Australia officially classifies koalas as endangered


The devastating fires of 2019-20 decimated marsupial populations in some Australian coastal regions.

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They suffer the consequences of bush fires, clearings, drought and disease. Koalas across much of Australia’s eastern seaboard are officially classed Friday, February 11, as being “in danger”. Environment Minister Sussan Ley made the move to provide them with a higher level of protection in New South Wales, the Australian Capital Territory and Queensland.

The koala, a worldwide symbol of Australia’s unique ecosystem, had been classified as “vulnerable” on the east coast about ten years ago. Conservationists say the koala population has crashed across much of eastern Australia over the past two decades and the animal is on the verge of extinction in those areas. While they welcomed the minister’s announcement, they also condemned the authorities’ failure to protect the species so far. For Alexia Wellbelove, of the Humane Society International, koalas on the east coast could disappear by 2050 if nothing is done.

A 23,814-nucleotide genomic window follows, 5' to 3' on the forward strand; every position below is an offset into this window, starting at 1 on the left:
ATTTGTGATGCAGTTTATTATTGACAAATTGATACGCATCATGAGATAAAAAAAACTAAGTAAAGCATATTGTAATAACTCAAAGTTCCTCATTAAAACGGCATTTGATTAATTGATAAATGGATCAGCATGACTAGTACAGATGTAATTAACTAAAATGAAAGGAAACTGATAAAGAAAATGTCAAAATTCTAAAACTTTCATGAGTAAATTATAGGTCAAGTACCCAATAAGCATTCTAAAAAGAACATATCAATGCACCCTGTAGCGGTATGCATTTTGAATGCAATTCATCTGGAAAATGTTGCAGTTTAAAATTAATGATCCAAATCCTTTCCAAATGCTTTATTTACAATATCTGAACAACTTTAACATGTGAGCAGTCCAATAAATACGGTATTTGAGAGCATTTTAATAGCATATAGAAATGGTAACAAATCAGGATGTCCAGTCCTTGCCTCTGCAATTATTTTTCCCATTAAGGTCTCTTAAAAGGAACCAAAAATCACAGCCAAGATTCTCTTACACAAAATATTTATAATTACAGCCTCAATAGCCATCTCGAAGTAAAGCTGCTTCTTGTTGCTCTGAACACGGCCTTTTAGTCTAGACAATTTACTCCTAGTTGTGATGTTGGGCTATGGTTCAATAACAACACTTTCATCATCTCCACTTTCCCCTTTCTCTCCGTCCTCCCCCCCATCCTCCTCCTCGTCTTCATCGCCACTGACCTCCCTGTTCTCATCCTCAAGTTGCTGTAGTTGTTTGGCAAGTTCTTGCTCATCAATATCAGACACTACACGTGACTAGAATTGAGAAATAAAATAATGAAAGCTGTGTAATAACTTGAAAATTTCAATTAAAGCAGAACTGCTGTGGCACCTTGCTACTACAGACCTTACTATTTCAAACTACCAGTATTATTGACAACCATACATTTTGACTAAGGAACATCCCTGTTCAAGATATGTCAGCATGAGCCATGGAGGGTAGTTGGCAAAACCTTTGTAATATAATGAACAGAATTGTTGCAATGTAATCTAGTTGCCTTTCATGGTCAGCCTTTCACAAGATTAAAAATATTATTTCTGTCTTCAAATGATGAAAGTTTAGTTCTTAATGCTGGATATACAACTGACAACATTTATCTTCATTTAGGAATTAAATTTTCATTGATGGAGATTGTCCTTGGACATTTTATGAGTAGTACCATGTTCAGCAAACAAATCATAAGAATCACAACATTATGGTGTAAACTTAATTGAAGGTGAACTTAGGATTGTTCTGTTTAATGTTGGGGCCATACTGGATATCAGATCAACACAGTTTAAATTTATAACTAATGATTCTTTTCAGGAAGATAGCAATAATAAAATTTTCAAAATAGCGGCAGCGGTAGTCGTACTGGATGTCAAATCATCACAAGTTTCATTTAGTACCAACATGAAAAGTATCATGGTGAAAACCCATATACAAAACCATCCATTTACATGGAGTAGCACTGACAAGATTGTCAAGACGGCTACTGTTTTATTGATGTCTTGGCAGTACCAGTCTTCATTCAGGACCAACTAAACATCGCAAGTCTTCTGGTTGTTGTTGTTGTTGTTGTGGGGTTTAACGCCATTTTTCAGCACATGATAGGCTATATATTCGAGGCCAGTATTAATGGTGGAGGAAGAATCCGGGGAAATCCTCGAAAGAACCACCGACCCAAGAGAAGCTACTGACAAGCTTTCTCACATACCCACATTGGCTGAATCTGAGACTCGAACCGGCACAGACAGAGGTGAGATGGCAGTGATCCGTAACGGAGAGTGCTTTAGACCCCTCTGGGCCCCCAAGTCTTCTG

“We are taking unprecedented action to protect the koala”assured Susan Ley. The minister has highlighted the government’s recent pledge to spend 50 million Australian dollars (31 million euros) to protect and restore koala habitats. The Scientific Committee for Endangered Species, an independent government agency, estimated that the koala population had increased from 185,000 in 2001 to 92,000 in 2021.



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